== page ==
Cisco Systems Friday agreed to acquire privately-held network security software maker Okena for $154 million in stock.

Cisco, looking to bolster its intrusion detection software offerings, fixed its sights on Waltham, Mass.-based Okena's network security software, which serves as a frontline combatant to malicious behavior on desktops and servers. The company's flagship product, StormSystem, identifies known and unknown security risks in a system by analyzing the operating system, file system, configuration, registry and network requests.

With the new products, San Jose's Cisco will try to lure businesses sporting large corporate networks to its side. Okena said its technology differs from conventional desktop and server security products because, rather than relying on signature-based techniques, Okena technology intercepts all operating system, file system, configuration, registry, and network requests, to prevent mischief.

Okena's security software aggregates security functions, including Host-based Intrusion Detection (HIDS), distributed firewall, malicious code protection and operating system lockdown into one system. Okena protects against Day Zero viruses and worms.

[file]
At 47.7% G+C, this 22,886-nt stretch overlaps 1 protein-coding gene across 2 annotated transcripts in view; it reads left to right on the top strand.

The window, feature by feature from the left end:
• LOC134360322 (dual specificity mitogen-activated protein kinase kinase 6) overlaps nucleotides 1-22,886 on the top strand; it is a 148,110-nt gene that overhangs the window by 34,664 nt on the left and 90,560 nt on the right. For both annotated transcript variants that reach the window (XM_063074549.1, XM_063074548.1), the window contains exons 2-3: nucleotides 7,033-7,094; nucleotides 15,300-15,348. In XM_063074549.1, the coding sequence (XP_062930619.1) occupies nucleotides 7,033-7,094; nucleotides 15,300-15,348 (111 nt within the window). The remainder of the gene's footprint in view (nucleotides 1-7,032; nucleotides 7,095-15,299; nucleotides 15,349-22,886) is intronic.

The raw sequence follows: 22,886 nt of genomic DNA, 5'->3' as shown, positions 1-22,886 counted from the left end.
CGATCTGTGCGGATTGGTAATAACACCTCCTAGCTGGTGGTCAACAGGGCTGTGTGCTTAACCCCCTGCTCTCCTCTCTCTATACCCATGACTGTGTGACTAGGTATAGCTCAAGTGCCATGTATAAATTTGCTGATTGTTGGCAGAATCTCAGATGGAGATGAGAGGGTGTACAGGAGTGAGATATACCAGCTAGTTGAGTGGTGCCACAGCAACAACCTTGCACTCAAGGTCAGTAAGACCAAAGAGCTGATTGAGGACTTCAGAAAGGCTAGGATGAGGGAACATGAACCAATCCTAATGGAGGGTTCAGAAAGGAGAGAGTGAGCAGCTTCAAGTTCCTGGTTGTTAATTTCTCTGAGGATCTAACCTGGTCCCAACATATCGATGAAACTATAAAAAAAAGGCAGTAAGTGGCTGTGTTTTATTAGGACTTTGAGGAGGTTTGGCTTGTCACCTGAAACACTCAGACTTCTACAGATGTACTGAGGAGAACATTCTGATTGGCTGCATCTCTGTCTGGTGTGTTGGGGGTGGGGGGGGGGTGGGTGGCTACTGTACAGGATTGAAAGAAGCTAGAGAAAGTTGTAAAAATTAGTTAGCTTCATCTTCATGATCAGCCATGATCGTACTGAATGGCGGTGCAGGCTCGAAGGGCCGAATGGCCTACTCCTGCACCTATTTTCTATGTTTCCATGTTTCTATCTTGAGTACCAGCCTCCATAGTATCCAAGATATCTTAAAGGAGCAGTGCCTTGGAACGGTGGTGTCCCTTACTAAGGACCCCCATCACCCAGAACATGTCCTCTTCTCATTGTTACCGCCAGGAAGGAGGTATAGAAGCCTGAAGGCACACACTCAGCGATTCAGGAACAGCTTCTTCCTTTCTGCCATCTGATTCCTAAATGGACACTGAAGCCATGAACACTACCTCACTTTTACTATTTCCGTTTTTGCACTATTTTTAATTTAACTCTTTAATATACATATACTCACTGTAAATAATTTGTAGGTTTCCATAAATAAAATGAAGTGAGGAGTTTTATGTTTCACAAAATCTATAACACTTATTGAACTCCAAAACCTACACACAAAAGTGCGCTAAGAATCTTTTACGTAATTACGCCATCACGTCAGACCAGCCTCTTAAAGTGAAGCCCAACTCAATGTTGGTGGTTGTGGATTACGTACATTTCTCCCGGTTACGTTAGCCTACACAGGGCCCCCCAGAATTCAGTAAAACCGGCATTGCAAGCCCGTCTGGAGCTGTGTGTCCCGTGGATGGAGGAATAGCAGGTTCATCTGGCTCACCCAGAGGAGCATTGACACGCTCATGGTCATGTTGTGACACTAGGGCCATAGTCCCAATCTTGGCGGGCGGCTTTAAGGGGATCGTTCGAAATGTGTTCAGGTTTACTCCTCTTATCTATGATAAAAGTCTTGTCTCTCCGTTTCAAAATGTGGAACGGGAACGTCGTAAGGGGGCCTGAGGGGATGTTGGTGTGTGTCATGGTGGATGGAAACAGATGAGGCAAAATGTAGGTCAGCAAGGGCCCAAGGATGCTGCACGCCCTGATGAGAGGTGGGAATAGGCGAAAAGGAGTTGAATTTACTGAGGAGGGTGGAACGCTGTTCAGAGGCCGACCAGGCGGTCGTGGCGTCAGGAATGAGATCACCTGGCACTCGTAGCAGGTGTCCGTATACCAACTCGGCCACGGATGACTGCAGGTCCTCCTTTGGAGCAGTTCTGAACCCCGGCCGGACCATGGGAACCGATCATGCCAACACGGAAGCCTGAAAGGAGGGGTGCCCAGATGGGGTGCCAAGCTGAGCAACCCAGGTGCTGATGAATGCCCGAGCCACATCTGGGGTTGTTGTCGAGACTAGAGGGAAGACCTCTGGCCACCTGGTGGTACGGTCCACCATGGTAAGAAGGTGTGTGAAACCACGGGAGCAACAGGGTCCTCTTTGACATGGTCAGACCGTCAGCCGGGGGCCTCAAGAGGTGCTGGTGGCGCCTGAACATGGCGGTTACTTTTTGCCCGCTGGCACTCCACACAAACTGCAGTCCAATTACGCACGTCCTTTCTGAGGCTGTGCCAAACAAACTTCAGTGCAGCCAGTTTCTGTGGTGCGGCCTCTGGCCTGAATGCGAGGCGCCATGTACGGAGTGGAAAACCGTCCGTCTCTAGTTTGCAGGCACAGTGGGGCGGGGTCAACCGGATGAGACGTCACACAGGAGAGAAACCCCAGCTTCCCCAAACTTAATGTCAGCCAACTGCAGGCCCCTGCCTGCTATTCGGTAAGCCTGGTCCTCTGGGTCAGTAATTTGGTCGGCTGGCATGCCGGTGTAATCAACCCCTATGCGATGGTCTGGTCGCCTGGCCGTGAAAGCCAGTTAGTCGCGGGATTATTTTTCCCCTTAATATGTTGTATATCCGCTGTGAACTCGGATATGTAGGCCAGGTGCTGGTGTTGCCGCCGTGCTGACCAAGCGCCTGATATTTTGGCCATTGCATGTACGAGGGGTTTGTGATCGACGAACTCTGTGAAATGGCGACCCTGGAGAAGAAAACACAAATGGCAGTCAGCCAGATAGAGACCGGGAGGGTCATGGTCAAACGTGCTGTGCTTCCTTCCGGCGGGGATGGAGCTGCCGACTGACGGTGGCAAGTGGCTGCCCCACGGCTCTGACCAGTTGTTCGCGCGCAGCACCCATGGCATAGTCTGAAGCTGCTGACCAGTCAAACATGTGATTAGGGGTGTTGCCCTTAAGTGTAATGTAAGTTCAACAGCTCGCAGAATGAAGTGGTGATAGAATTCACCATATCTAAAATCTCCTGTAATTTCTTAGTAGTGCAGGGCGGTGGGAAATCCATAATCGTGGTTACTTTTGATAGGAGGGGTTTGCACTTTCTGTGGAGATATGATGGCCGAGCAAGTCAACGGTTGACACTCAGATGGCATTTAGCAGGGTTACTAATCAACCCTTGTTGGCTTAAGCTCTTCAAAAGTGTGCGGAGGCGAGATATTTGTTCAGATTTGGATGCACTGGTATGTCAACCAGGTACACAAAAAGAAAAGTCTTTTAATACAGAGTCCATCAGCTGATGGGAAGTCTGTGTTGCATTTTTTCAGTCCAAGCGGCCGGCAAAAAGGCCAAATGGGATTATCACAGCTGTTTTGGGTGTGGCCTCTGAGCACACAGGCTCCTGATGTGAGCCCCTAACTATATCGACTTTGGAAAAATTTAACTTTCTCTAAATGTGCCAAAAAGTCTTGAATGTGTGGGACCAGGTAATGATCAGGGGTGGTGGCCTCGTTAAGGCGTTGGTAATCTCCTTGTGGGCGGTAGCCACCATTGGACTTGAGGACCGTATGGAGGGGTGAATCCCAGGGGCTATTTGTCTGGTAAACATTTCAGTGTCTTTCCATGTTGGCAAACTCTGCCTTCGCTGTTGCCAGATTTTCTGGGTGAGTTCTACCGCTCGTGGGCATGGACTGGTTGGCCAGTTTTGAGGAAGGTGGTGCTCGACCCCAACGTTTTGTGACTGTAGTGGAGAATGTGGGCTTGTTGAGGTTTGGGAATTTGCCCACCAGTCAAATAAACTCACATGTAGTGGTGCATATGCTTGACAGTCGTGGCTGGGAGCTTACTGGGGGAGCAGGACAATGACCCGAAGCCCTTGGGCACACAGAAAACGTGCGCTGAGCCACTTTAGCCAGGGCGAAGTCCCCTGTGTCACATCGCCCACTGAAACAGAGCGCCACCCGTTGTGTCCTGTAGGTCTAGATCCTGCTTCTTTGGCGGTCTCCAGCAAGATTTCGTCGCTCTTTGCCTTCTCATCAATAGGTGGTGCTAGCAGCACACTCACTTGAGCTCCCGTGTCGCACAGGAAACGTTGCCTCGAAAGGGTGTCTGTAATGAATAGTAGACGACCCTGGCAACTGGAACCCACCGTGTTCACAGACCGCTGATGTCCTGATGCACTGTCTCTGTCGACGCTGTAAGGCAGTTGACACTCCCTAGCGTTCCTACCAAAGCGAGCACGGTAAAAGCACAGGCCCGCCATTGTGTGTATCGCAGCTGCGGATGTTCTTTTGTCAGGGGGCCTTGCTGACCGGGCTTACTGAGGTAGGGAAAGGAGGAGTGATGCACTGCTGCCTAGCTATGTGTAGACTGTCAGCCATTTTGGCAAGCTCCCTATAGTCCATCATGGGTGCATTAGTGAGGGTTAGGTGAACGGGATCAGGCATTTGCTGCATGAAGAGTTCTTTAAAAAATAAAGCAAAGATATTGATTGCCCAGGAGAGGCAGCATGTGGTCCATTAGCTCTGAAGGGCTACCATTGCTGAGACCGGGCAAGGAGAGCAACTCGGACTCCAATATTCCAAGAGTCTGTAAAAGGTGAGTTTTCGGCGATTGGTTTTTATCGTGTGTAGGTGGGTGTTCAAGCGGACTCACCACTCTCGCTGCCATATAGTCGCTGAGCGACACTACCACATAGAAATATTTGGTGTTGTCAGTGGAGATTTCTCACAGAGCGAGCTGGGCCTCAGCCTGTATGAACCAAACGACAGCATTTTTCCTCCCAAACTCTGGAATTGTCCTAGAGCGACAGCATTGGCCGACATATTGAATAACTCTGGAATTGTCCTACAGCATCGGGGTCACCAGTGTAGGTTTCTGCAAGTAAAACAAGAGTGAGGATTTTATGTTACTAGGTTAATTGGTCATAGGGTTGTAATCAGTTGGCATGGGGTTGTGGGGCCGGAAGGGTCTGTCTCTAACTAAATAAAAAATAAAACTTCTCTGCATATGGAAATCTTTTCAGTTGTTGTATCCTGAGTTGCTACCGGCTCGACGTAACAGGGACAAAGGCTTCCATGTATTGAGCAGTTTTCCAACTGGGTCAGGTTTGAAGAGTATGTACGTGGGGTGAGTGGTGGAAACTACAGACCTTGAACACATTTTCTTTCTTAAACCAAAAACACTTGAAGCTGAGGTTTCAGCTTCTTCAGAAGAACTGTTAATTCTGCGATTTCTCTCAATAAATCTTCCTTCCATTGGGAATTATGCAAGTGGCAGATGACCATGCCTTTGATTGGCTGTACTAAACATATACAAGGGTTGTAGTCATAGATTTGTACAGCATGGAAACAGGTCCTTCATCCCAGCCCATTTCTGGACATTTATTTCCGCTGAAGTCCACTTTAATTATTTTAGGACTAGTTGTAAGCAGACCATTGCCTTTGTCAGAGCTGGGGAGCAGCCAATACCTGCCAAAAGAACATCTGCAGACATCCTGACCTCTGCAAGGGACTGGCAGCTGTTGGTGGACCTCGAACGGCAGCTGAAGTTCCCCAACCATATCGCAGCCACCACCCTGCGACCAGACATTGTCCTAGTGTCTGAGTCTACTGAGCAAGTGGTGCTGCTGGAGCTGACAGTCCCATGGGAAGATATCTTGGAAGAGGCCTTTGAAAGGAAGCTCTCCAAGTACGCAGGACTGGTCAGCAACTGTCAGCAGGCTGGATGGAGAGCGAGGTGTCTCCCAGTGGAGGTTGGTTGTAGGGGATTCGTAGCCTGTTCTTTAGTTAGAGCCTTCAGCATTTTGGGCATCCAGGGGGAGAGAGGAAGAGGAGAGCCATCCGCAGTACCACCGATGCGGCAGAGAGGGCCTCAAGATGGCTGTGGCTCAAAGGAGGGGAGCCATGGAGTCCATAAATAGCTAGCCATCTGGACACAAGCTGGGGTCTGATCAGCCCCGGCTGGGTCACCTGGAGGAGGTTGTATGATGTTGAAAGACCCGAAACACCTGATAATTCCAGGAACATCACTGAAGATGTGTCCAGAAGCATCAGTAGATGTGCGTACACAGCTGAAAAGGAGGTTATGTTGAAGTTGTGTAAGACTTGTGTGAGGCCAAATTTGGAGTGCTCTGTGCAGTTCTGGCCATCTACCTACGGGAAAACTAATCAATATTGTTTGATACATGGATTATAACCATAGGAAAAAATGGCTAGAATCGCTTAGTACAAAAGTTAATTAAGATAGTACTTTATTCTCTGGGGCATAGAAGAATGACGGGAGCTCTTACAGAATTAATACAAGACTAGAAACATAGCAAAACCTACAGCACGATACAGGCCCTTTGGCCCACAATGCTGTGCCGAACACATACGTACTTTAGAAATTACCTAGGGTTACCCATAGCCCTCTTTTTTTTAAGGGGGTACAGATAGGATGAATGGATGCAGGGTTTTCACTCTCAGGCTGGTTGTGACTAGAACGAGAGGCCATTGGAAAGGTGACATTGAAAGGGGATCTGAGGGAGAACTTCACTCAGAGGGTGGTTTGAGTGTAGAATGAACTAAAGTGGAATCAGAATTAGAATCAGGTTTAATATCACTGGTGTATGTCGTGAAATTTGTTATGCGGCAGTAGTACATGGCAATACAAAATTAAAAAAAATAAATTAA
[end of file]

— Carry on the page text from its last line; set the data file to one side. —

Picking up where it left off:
Richard Palmer, vice president and general manager, Cisco Virtual Private Network and Security (VSEC) Business Unit, said the play is part of a "significant initiative to more tightly integrate network and endpoint security."

IDC analyst Charles Kolodgy said the purchase was interesting because it will enable Cisco to focus on behavioral aspects and policy creation for the desktops, or endpoints, as they call them. For example, Okena's technology technologies enforce authorized application behavior to allow acceptable business activity.

"The difference between Okena and the intrusion detection Cisco is OEMing is that they create better policy," Kolodgy said. "One of the core areas Cisco wants to focus on is storage, and Okena's products -- StormWatch, StormFront and StormTrack will help with that. So, this will help to create a better management of Cisco products, and these agents can be into routers and other devices, not just the servers. It's also interesting because it seems Cisco is getting more into the software area of network security by getting down to the desktop."

Okena's 52 employees will join the Cisco Virtual Private Network and Security Business Unit under the direction of Palmer.

Under the terms of the agreement, Cisco will swap $154 million in common stock for all outstanding shares and options of Okena. Cisco expects a one-time charge for purchased in-process research and development expenses not to exceed a penny per share. The acquisition of Okena is expected to close in the third quarter of Cisco's fiscal year 2003.